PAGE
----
Perhaps I should just keep my feelings to myself and get on with life.

Whatever.

“By the fire, when the wind pauses, little is said.
Every phrase we unfold stands upright. Outside,
The visible cold, the therapy of moonlight.” ~ Anne Stevenson, “The Wind, the Sun, and the Moon”

So while I was sick—as in bedridden sick—I read Stieg Larrson’s Millenium Series, all three books. They were great. It’s the finest writing I’ve come across in a long time. It’s so sad that he died before he could complete more novels. But now I’m ready to see The Girl with the Dragon Tattoo movie. I don’t like to see the movie before I’ve read the book.

Snowy Owl in Flight by pbonenfant (FCC)

I ordered two other series, even though I have no idea as to whether they are any good: Game of Thrones and The Hunger Games. I used one of my gift cards that Corey’s parents bought me for Christmas. So cool being able to buy new books. I’m planning to start one of the series tomorrow, but I haven’t decided which one.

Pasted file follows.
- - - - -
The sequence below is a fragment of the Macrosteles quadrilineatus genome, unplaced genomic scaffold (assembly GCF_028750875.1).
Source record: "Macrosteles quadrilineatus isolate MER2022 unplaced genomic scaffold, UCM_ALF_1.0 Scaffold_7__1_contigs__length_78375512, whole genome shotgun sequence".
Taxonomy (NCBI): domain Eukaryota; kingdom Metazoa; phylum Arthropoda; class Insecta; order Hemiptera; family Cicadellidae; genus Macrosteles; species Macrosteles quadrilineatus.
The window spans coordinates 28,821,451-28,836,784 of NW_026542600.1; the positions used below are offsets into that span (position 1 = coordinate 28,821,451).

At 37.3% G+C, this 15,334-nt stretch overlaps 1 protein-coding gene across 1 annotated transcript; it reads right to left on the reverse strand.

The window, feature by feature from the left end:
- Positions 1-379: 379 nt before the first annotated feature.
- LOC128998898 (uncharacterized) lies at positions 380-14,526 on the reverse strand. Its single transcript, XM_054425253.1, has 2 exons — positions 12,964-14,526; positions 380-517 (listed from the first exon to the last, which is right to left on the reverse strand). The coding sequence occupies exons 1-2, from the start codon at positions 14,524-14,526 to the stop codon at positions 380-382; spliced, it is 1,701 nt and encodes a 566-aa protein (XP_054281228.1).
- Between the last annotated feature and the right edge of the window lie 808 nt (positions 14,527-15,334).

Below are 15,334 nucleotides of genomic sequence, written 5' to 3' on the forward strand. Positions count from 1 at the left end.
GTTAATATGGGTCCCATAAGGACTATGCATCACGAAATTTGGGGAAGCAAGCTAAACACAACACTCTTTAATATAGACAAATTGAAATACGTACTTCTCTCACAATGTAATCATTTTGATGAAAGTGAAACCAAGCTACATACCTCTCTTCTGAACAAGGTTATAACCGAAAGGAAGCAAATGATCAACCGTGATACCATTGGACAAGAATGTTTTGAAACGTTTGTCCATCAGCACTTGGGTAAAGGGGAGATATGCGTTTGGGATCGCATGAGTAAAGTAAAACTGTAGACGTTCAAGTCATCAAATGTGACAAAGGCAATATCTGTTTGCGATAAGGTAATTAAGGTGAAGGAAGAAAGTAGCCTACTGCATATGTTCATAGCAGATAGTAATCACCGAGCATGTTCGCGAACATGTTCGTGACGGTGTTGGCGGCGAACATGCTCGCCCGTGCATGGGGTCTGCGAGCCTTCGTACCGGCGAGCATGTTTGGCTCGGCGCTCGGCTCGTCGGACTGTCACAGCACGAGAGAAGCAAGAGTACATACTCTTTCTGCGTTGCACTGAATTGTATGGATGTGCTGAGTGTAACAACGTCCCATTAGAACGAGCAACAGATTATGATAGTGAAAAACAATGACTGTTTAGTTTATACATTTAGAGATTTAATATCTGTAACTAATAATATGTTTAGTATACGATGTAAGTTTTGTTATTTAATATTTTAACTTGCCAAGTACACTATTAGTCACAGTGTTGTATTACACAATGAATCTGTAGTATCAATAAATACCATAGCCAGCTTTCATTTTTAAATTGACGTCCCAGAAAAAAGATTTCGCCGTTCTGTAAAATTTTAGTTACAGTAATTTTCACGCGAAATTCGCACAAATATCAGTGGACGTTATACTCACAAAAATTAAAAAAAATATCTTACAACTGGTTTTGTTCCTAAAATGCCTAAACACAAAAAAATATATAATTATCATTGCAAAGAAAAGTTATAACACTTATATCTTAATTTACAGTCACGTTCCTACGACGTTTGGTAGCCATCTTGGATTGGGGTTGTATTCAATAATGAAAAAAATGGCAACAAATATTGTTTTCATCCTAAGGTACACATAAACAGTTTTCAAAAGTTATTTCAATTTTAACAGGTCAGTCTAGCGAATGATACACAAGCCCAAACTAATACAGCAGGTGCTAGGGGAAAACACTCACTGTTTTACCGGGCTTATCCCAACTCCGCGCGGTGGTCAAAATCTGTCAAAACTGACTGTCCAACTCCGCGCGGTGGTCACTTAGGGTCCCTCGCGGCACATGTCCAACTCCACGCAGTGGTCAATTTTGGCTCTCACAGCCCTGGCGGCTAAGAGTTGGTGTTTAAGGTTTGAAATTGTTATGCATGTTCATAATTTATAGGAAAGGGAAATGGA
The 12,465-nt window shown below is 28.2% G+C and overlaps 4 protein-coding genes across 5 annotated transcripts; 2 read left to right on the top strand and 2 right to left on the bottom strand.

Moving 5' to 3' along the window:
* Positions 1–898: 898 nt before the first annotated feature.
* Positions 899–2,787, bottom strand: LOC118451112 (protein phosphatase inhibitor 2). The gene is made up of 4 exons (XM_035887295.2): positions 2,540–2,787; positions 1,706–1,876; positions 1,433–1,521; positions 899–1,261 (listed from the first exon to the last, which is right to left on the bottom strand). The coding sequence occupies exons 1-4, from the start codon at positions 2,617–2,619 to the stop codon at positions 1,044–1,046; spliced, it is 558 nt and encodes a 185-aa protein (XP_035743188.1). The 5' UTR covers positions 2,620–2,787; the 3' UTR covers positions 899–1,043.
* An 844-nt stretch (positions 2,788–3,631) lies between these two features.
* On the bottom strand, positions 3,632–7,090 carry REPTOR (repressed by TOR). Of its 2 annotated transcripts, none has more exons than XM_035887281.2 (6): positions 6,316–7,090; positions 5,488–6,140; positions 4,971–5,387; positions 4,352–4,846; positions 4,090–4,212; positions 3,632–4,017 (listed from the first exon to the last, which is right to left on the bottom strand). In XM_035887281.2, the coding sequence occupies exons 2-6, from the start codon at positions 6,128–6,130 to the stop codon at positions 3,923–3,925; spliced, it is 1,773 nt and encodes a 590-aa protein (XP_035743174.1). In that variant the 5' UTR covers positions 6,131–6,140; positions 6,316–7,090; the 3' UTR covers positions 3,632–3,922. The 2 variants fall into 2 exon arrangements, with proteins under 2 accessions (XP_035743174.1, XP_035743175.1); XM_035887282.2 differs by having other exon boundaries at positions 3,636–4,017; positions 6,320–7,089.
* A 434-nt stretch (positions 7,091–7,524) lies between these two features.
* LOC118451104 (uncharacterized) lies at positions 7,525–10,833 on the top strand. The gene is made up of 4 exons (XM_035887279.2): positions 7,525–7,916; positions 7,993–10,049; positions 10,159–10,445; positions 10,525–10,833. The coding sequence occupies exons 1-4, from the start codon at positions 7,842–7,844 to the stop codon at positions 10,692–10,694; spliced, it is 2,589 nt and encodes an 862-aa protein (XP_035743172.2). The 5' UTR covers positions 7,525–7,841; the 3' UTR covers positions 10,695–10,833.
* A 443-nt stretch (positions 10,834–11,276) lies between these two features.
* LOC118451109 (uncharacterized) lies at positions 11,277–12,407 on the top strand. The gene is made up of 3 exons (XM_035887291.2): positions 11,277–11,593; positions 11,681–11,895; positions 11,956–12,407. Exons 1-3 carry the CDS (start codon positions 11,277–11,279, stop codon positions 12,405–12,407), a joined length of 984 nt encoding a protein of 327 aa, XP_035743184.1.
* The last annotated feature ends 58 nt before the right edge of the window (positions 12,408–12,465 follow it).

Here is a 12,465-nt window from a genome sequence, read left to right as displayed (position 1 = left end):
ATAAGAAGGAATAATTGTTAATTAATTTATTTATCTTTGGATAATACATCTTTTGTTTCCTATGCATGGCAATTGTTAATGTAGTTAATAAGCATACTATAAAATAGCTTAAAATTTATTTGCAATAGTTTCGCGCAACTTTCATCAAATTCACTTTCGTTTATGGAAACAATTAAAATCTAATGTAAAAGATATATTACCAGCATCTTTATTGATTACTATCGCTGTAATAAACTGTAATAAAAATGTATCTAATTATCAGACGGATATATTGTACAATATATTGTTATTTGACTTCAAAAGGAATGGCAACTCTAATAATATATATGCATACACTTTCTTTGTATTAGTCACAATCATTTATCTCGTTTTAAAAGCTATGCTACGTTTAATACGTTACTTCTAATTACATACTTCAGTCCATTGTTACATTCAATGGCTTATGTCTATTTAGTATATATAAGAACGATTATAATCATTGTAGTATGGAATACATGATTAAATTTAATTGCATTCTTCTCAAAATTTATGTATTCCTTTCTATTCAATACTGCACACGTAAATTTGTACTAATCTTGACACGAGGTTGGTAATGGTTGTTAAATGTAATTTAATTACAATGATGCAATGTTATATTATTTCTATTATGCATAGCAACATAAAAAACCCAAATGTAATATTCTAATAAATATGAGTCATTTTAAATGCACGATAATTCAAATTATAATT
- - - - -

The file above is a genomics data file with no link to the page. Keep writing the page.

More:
I also read Jane Austen’s Pride and Prejudice, which I hadn’t realized that I’d never read until I picked up P. D. James’s new book Death Comes to Pemberley. Corey bought me the James book as a Christmas present, and even though it didn’t feature the author’s signature character Adam Dalgliesh, it was quite good, but as I was reading it, I kept thinking that I really should have read Austen’s book first.

So after Christmas I picked up a very nice collection of the Austen novels at Sam’s Club for under $15, and now that I’ve read P&P, I think that I’m going to reread the James book so that it seems more connected. I mean, we’re only talking about an afternoon of reading, so why not?

“Don’t bend; don’t water it down; don’t try to make it logical; don’t edit your own soul according to the fashion. Rather, follow your most intense obsessions mercilessly.” ~ Franz Kafka